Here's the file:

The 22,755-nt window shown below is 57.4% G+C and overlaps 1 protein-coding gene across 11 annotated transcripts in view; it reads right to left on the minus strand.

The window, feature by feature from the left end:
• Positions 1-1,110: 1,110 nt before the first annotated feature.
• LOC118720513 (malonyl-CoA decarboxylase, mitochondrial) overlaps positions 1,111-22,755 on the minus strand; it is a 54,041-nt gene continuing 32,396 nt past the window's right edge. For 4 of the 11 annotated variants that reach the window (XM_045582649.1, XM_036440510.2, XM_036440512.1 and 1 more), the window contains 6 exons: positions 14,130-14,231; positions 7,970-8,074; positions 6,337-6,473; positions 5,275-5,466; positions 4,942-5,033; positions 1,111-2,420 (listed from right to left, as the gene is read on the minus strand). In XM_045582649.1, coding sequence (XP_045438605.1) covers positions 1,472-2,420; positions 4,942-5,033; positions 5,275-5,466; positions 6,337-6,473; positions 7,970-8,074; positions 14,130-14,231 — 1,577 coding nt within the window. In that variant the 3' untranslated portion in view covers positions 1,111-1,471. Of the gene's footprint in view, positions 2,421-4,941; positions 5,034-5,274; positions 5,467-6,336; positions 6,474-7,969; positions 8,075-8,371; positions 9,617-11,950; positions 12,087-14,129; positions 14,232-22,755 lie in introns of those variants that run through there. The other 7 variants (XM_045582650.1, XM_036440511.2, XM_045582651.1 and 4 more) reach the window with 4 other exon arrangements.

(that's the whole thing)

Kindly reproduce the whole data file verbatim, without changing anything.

The 22,755-nt window shown below is 57.4% G+C and overlaps 1 protein-coding gene across 11 annotated transcripts in view; it reads right to left on the minus strand.

The window, feature by feature from the left end:
• Positions 1-1,110: 1,110 nt before the first annotated feature.
• LOC118720513 (malonyl-CoA decarboxylase, mitochondrial) overlaps positions 1,111-22,755 on the minus strand; it is a 54,041-nt gene continuing 32,396 nt past the window's right edge. For 4 of the 11 annotated variants that reach the window (XM_045582649.1, XM_036440510.2, XM_036440512.1 and 1 more), the window contains 6 exons: positions 14,130-14,231; positions 7,970-8,074; positions 6,337-6,473; positions 5,275-5,466; positions 4,942-5,033; positions 1,111-2,420 (listed from right to left, as the gene is read on the minus strand). In XM_045582649.1, coding sequence (XP_045438605.1) covers positions 1,472-2,420; positions 4,942-5,033; positions 5,275-5,466; positions 6,337-6,473; positions 7,970-8,074; positions 14,130-14,231 — 1,577 coding nt within the window. In that variant the 3' untranslated portion in view covers positions 1,111-1,471. Of the gene's footprint in view, positions 2,421-4,941; positions 5,034-5,274; positions 5,467-6,336; positions 6,474-7,969; positions 8,075-8,371; positions 9,617-11,950; positions 12,087-14,129; positions 14,232-22,755 lie in introns of those variants that run through there. The other 7 variants (XM_045582650.1, XM_036440511.2, XM_045582651.1 and 4 more) reach the window with 4 other exon arrangements.